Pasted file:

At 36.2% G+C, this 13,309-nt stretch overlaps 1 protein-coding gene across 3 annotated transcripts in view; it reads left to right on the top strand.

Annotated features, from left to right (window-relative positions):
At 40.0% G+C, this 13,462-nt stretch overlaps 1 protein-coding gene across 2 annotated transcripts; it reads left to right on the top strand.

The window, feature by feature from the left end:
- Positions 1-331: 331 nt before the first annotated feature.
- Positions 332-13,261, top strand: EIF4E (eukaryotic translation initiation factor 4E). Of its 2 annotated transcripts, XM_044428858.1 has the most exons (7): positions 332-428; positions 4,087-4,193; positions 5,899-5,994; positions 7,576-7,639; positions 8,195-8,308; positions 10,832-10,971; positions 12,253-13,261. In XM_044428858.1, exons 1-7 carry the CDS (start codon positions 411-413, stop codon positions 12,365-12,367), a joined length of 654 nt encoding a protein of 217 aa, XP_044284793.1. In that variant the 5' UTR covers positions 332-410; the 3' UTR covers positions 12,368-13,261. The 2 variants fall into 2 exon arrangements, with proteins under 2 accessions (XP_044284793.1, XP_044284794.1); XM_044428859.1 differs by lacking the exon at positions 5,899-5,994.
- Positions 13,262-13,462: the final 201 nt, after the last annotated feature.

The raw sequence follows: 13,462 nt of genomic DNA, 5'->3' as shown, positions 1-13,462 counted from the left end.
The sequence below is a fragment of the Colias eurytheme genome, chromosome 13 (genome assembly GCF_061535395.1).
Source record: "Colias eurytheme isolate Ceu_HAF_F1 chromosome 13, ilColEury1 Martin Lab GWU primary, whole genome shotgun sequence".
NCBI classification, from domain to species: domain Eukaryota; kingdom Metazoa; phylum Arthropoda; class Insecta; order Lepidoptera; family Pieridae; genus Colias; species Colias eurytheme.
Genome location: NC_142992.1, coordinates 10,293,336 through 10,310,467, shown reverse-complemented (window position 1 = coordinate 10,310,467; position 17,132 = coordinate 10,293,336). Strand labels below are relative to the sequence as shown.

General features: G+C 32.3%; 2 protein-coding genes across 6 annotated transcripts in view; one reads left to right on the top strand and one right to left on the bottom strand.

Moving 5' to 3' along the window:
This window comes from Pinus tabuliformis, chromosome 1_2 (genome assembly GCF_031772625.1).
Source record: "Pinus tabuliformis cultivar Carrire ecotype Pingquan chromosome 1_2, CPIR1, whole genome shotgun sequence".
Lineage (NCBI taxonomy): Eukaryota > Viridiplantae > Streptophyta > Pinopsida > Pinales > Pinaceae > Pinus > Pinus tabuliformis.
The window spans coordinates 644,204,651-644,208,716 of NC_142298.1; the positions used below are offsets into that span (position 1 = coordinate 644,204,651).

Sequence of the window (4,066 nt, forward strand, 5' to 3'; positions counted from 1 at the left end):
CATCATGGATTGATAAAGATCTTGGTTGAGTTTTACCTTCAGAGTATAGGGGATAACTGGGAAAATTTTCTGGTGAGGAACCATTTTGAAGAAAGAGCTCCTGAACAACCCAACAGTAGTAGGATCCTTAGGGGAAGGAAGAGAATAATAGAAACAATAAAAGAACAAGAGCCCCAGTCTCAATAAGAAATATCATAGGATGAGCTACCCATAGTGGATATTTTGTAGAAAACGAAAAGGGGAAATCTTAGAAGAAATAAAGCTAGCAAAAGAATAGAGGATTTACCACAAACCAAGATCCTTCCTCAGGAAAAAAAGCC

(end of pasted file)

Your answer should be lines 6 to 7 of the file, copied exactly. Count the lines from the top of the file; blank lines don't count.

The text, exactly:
- Positions 332-13,261, top strand: EIF4E (eukaryotic translation initiation factor 4E). Of its 2 annotated transcripts, XM_044428858.1 has the most exons (7): positions 332-428; positions 4,087-4,193; positions 5,899-5,994; positions 7,576-7,639; positions 8,195-8,308; positions 10,832-10,971; positions 12,253-13,261. In XM_044428858.1, exons 1-7 carry the CDS (start codon positions 411-413, stop codon positions 12,365-12,367), a joined length of 654 nt encoding a protein of 217 aa, XP_044284793.1. In that variant the 5' UTR covers positions 332-410; the 3' UTR covers positions 12,368-13,261. The 2 variants fall into 2 exon arrangements, with proteins under 2 accessions (XP_044284793.1, XP_044284794.1); XM_044428859.1 differs by lacking the exon at positions 5,899-5,994.
- Positions 13,262-13,462: the final 201 nt, after the last annotated feature.